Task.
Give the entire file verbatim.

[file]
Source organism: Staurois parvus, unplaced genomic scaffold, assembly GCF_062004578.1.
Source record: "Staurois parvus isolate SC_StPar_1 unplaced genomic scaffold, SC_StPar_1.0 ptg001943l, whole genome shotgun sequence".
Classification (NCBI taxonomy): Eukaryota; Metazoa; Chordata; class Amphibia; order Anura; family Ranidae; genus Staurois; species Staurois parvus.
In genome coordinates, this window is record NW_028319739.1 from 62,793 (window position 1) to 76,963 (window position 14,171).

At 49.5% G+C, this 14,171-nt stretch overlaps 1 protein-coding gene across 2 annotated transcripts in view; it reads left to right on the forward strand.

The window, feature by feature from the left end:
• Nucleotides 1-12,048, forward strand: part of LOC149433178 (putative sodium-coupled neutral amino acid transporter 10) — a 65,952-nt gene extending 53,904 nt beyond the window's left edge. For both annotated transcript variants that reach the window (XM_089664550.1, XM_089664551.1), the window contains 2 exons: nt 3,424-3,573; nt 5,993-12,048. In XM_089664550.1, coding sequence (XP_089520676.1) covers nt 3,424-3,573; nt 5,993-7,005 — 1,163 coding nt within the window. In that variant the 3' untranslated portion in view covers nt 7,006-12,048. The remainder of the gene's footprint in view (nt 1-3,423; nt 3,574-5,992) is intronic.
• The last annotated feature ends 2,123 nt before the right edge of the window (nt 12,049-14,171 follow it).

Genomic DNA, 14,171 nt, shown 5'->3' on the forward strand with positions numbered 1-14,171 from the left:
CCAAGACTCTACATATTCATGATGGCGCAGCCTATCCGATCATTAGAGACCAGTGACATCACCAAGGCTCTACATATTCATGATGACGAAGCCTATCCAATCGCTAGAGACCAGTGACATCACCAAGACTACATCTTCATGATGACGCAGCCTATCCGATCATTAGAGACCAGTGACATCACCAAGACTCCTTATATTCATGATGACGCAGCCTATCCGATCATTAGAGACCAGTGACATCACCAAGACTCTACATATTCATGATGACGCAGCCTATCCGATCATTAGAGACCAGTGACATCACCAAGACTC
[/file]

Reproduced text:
Source organism: Staurois parvus, unplaced genomic scaffold, assembly GCF_062004578.1.
Source record: "Staurois parvus isolate SC_StPar_1 unplaced genomic scaffold, SC_StPar_1.0 ptg001943l, whole genome shotgun sequence".
Classification (NCBI taxonomy): Eukaryota; Metazoa; Chordata; class Amphibia; order Anura; family Ranidae; genus Staurois; species Staurois parvus.
In genome coordinates, this window is record NW_028319739.1 from 62,793 (window position 1) to 76,963 (window position 14,171).

At 49.5% G+C, this 14,171-nt stretch overlaps 1 protein-coding gene across 2 annotated transcripts in view; it reads left to right on the forward strand.

The window, feature by feature from the left end:
• Nucleotides 1-12,048, forward strand: part of LOC149433178 (putative sodium-coupled neutral amino acid transporter 10) — a 65,952-nt gene extending 53,904 nt beyond the window's left edge. For both annotated transcript variants that reach the window (XM_089664550.1, XM_089664551.1), the window contains 2 exons: nt 3,424-3,573; nt 5,993-12,048. In XM_089664550.1, coding sequence (XP_089520676.1) covers nt 3,424-3,573; nt 5,993-7,005 — 1,163 coding nt within the window. In that variant the 3' untranslated portion in view covers nt 7,006-12,048. The remainder of the gene's footprint in view (nt 1-3,423; nt 3,574-5,992) is intronic.
• The last annotated feature ends 2,123 nt before the right edge of the window (nt 12,049-14,171 follow it).

Genomic DNA, 14,171 nt, shown 5'->3' on the forward strand with positions numbered 1-14,171 from the left:
CCAAGACTCTACATATTCATGATGGCGCAGCCTATCCGATCATTAGAGACCAGTGACATCACCAAGGCTCTACATATTCATGATGACGAAGCCTATCCAATCGCTAGAGACCAGTGACATCACCAAGACTACATCTTCATGATGACGCAGCCTATCCGATCATTAGAGACCAGTGACATCACCAAGACTCCTTATATTCATGATGACGCAGCCTATCCGATCATTAGAGACCAGTGACATCACCAAGACTCTACATATTCATGATGACGCAGCCTATCCGATCATTAGAGACCAGTGACATCACCAAGACTC